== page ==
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Learning from Unreliable Sources
Last updated: August 29, 2018 (draft available soon)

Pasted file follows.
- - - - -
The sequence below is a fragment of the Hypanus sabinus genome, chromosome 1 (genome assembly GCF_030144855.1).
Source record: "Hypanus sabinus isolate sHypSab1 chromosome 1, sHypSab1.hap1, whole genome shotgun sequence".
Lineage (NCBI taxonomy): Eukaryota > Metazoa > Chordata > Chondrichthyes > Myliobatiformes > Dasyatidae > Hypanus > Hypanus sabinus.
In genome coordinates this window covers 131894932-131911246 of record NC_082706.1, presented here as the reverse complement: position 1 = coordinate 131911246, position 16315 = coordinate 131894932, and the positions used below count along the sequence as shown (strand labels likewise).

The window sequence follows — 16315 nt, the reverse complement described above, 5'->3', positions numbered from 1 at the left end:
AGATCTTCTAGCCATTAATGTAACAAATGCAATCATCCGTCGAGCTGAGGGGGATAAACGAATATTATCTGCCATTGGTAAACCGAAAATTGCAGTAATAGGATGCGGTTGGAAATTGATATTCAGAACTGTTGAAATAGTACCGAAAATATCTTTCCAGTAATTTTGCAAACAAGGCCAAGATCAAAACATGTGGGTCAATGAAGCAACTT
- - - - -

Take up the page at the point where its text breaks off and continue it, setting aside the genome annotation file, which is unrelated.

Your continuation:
This paper studies how uncertainty about the reliability of information sources affects the equilibrium outcome in a model of rational social learning. Agents are located on nodes of an exogenously given network and are endowed with noisy private signals about an underlying state of the world. They face uncertainty about the signal distribution of their own signals and the signals of their neighbors and need to decide which sources to rely on when forming their opinions. I show that agents exhibit a rational confirmation bias, relying predominantly on neighbors who observe similar signals. In addition, this type of uncertainty can help explain persistent disagreement. Agents may cut links to neighbors and discard their information in the formation of their opinion. This allows endogenous subgraphs to build and neighbors to hold different opinions indefinitely.

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